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The Government Pays to Play That Tune

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Ross sent me this link: “SGER: A Music Search Engine Based on Aesthetic Similarity”

It’s a grant the National Science Foundation recently funded. From the abstract:

This SGER project aims to develop a prototype music search engine based on identifying aesthetic similarities. This engine will utilize power-law metrics to extract statistical proportions of music-theoretic and other attributes of music pieces (e.g., Pitch, Duration, Pitch Distance, Duration Distance, Melodic Intervals, Harmonic Intervals, Melodic Bigrams, etc.).

The engine searches for pieces that are aesthetically similar to the input piece using a mean squared error (MSE) approach. Preliminary testing has been done using the Classical Music Archives corpus (14,695 MIDI pieces), combined with 500+ MIDI pieces from other styles (e.g. Jazz, Rock, Country, etc.). Similar metrics have already been validated on aesthetic attributes of textual materials. Text results (author attribution, style identification, and pleasantness prediction) indicated an high level of accuracy.

Sounds cool!

Miracles of Modern Surgery

By - August 13, 2007

Wow. Had a check in with my doctor (update: that’d be Dr. Keith Raskin), a week after surgery. Things are going really well! Check out the before (note the far right lower bone, busted into three pieces – it’s hard to see the third, but it’s behind):

Hand Before

And the after (note the three screws):

Hand After

It’s really amazing. I have NO pain.

Driving on the Vineyard

By - August 12, 2007

Diggitmass

Driving home from Edgartown, coming into Vineyard Haven, I spied this car. Whose is it?! Kevin lives in CA, Jay lives in NY….

Google: Eyeing S3, EC2?

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This rather pedestrian news, reported by SEL, strikes me as possibly more interesting when you consider that Amazon’s EC2 and S3 are getting serious traction.

In short, Google, which made its entire reputation in mail on the idea of “(nearly) unlimited storage” is now rolling out the ability to pay for more storage.

The new service includes photo service Picasa.

Interesting.

A Reprieve For 2.0

By - August 11, 2007

Business2 20070301

Owen Thomas, who has got to be the best person possible to write this story, really nails it in this piece on the reprieve for Business 2.0, which I wrote for, and for which I root (thanks for the tip, Alex). This is particularly good:

The question, though, is why? Did social media save the magazine? Perhaps so, in a roundabout way. The Facebook group “I Read Business 2.0 — and Want to Keep Reading!” numbers more than 2,000 people, but that’s hardly enough for Time Inc. honchos, who deal with magazine circulations numbering in the millions, to pay notice. But Facebook, with its early-adopter audience, may have proved an ideal way to get the attention of serious prospective buyers.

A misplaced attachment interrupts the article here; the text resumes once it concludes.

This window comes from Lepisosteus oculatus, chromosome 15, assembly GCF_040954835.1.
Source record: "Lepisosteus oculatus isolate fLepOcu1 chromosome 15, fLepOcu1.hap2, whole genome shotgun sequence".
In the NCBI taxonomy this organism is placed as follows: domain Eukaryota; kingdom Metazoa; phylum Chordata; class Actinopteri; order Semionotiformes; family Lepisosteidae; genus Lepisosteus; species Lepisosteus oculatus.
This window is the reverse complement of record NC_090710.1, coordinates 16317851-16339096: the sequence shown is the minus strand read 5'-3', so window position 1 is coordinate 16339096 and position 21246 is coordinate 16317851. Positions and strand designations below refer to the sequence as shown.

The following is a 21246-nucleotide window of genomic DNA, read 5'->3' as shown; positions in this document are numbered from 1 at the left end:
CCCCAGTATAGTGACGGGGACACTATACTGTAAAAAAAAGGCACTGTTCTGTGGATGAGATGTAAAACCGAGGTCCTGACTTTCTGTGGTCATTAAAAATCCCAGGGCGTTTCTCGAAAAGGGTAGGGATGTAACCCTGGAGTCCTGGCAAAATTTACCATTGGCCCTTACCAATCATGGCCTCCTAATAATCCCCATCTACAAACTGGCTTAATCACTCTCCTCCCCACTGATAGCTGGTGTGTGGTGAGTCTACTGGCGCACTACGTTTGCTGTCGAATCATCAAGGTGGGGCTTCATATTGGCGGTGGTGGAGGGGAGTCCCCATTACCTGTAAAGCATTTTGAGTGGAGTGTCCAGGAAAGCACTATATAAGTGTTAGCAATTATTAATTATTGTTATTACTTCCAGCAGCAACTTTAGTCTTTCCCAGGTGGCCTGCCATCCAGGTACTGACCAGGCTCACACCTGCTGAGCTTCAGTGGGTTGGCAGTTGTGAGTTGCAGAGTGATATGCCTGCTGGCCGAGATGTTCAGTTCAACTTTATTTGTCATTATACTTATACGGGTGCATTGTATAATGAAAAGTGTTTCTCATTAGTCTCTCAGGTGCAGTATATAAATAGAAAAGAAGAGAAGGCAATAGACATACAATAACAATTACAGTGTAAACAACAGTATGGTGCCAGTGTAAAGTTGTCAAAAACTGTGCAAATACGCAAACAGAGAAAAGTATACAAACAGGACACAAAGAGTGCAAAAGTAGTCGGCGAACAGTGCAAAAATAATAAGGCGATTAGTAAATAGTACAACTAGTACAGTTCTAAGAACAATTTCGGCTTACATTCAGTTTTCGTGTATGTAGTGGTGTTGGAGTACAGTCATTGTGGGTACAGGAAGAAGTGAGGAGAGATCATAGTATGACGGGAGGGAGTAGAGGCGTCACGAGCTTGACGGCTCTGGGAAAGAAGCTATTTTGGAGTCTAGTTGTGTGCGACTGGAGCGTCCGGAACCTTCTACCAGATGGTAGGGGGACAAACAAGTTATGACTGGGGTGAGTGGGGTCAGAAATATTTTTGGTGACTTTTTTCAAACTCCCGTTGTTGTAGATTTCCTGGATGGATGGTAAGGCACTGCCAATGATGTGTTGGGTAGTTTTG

Everything’s up in the air, of course. Time Inc.’s top brass could decide to refuse the offers. They could proceed with plans to fold some of the staff into Fortune. They could even — though this seems unlikely — decide that the buyers have a good idea in wanting to own the magazine, and reconsider holding onto it.

This much is clear, however. Business 2.0 has gone, overnight, from certain death to an uncertain life. It’s the kind of back-from-the-brink business-revival story that I used to read all the time. In the pages, naturally, of Business 2.0.

I have been through this period in a magazine’s life. It is not always fun. No. It’s never fun. But you know what, it should be. I have the sense that Quittner and his troops see it just as Owen does – it’s a great story. Live it to the fullest. It’s going to be remembered as an important time in your life someday.

Google's Video Purchase Experiment Kaput

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Sergey must have been serious about cutting back products (thanks KK):



As a valued Google user, we’re contacting you with some important

information about the videos you’ve purchased or rented from Google Video.

In an effort to improve all Google services, we will no longer offer the

ability to buy or rent videos for download from Google Video, ending the

DTO/DTR (download-to-own/rent) program. This change will be effective

August 15, 2007.

As a valued Google user, we’re contacting you with some important

information about the videos you’ve purchased or rented from Google Video.

In an effort to improve all Google services, we will no longer offer the

ability to buy or rent videos for download from Google Video, ending the

DTO/DTR (download-to-own/rent) program. This change will be effective

August 15, 2007.

Voice Post 4: AOL

By - August 10, 2007

In which I riff about AOL’s financial performance and its possible link to search. Links for this:

Henry got me thinking about it
Time Warner’s earnings
McKinley’s post
AOL earnings dragging down TW (IHT)